Fired Gay Priest More Evidence of Homosexual Infiltration of Church

News: World News
by Martina Moyski  •  •  July 9, 2019   

Decries priestly celibate life

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AMSTERDAM ( - A Dutch priest has been fired by the diocese of Haarlem-Amsterdam in the Netherlands after announcing his coming out at a Mass celebrating his 25th official jubilee.

Parishioners heard the news about the dismissal on Sunday from the district board.

Pierre Valkering, pastor of Amsterdam Peace Church, punctuated his coming out by presenting a biography of his life as a homosexual priest called Ontkleed niet naakt staan: Hoe vindt een Roomse priester zijn weg? (Stand Undressed, Not Naked: How Does a Roman Priest Find His Way?) to his parishioners.

The gay pastor expresses strong criticism of the Catholic Church in his book, calling it "shrinking and sectarian."

The gay pastor expresses strong criticism of the Roman Catholic Church in his book, calling it 'shrinking and sectarian.'

The Dutch priest talks about visits to gay saunas and dark rooms and his addiction to porn.

The 57-year-old priest has been fighting for years for greater tolerance towards homosexuality within the Church. In 2016, he wanted to participate in the Amsterdam Gay Pride Parade by riding on one of the canal boats. The diocese, however, did not give its permission.

Bishop Jozef Marianus Punt of Haarlem-Amsterdam said through a spokesman the dismissal is due to the manner of Valkering's coming out, not his orientation.

Punt had asked Valkering to lay down his priestly duties "for the time being, and enter into a period of reflection" in April after the public coming out during Mass.

With the publication of the pastor's book, the diocese was attacked and publicly embarrassed, forcing it to issue a statement.

According to reports, the diocese feels embarrassed because Valkering announced that he was homosexual in a Mass that celebrated his official jubilee "and did not abide by celibacy."

In a letter, the diocese informed the board that Valkering had been dismissed as pastor of the Peace Church effective June 24.

"The pastor could also have chosen to discuss his struggle with sexuality and celibacy openly and honestly with the bishop," the diocese said in the statement. "That honesty would certainly not have been punished. On the contrary, Father Valkering could have sought ways to reflect on this and receive help."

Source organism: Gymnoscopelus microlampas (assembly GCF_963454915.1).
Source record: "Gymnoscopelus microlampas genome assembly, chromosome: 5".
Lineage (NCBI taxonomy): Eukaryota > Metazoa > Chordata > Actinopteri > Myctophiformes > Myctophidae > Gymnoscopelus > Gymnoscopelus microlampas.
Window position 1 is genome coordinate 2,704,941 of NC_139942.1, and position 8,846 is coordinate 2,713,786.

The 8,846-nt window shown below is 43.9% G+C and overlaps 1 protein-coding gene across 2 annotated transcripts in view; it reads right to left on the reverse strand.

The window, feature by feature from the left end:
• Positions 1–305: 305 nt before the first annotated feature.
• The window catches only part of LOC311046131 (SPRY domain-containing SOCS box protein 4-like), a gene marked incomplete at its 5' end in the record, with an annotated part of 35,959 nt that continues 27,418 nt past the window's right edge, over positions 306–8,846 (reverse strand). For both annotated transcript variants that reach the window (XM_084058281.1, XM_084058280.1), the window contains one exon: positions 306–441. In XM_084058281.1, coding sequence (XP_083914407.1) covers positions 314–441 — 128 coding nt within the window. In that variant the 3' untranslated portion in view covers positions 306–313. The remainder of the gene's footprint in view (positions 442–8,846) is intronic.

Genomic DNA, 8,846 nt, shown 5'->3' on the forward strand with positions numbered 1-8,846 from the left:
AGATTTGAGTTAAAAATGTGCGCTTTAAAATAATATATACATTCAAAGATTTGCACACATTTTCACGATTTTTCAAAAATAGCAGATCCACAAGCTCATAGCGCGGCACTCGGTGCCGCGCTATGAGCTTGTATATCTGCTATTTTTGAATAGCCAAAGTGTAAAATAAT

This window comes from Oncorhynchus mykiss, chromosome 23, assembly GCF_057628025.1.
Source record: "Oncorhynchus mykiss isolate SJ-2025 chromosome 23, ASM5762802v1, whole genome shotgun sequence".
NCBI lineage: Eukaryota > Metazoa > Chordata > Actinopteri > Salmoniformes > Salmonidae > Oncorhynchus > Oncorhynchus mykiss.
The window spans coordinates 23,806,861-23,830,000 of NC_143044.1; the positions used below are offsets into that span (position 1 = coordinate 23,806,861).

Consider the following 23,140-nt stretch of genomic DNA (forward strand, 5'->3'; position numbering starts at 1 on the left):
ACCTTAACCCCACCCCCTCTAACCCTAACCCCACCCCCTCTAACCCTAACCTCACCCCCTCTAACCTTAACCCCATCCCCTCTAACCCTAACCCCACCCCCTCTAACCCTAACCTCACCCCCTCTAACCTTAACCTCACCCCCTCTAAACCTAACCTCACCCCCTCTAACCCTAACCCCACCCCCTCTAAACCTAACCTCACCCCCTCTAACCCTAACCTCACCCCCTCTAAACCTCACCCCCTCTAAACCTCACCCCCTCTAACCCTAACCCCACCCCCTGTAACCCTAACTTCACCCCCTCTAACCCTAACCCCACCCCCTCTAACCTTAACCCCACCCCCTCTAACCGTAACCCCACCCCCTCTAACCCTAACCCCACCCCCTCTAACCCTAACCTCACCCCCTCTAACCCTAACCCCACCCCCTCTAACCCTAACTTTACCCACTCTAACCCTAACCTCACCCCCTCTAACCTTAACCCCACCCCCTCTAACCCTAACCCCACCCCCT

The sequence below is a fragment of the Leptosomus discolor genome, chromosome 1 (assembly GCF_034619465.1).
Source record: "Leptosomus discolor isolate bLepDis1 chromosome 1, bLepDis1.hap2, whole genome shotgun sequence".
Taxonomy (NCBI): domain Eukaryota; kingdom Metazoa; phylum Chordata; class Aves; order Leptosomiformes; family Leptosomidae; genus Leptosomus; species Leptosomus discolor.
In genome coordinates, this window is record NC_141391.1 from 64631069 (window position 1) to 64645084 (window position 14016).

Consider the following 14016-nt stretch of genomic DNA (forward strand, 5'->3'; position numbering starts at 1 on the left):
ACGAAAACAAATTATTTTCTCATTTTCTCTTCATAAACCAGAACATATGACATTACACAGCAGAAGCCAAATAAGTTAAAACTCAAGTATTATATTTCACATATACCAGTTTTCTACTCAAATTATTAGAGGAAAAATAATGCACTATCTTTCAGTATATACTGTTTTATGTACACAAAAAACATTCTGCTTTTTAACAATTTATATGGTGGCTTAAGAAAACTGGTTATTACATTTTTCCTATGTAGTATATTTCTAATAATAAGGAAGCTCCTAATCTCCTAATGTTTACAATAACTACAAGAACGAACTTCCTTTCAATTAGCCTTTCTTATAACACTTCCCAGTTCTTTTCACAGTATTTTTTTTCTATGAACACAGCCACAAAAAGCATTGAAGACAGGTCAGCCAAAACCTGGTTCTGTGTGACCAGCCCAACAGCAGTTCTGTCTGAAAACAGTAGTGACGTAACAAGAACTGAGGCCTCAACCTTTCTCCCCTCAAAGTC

In a statement to De Gaykrant, a Dutch newspaper for the gay community, Punt said that "while he appreciates Valkering's honesty and understands his struggle, he nevertheless asked him to lay down his priestly duties because the priest refuses to abide by his vow of celibacy," adding it is "incompatible with a worthy exercise of the priesthood."

The bishop ceded, "The Church understands human weakness and everyone's personal struggle to grow in holiness, but Father Valkering now declares that he doesn't even want to try and live an ordered celibate life."

The Code of Canon Law (CCC) states:

An unmarried candidate for the permanent diaconate and a candidate for the presbyterate are not to be admitted to the order of diaconate unless they have assumed the obligation of celibacy in the prescribed rite publicly before God and the Church or have made perpetual vows in a religious institute. (CCC 1037)

According to the Dutch Review, Valkering said that "he is not happy with the decision of the diocese," but "this way of operating does not surprise me."

Valkering's book

Valkering can still appeal against his dismissal. If he does that, then the appeal process in ecclesiastical law can take months.

The priest does not yet know if he will oppose the decision: "I will let it rest until after my vacation. My life has been turned upside down enough and it is nice to be able to take some distance."

De Gaykrant reported, "For a large number of parishioners from the Amsterdam Peace Church, it was an ink-black day" after they heard of their pastor's dismissal, adding "it was the bullet in the church."

Though multiple media reports say he was "fired," it's unclear what exact canonical penalties have been imposed beyond his dismissal from the parish.

No one reliable survey has been done to determine how many homosexual priests have infiltrated the Church. But many surveys find between 15% and 50% of U.S. priests are gay, which is much greater than the 3.8 percent of people who identify as LGBTQ in the general population, according to one report.

Eighty percent of priests working at the Vatican are gay, although not necessarily sexually active, claims author Frédéric Martel in In the Closet of the Vatican published in February 2019.

Eighty percent of priests working at the Vatican are gay, although not necessarily sexually active, claims author Frédéric Martel.

Much literature underscores that the priesthood is becoming a gay profession, as Donald B. Cozzens, a former seminary rector, wrote in The Changing Face of the Priesthood, published in 2000.

And as far back as 1989, Rev. Andrew M. Greeley wrote: ''Blatantly active homosexual priests are appointed, transferred and promoted. ... National networks of active homosexual priests (many of them church administrators) are tolerated. Pedophiles are reassigned.''

The publisher's description of Valkering's book Ontkleed niet naakt staan: Hoe vindt een Roomse priester zijn weg? records that in 2016 the Dutch priest gave Pope Francis an Italian translation of his previous book chronicling farewell speeches of gay men written in collaboration with Jan van Kilsdonk.

Upon receiving the book, the Pope responded: "I carry those people with me in my heart. I want to say that to them."

Valkering maintained that the Pope's response "entrusted me with a mission!"

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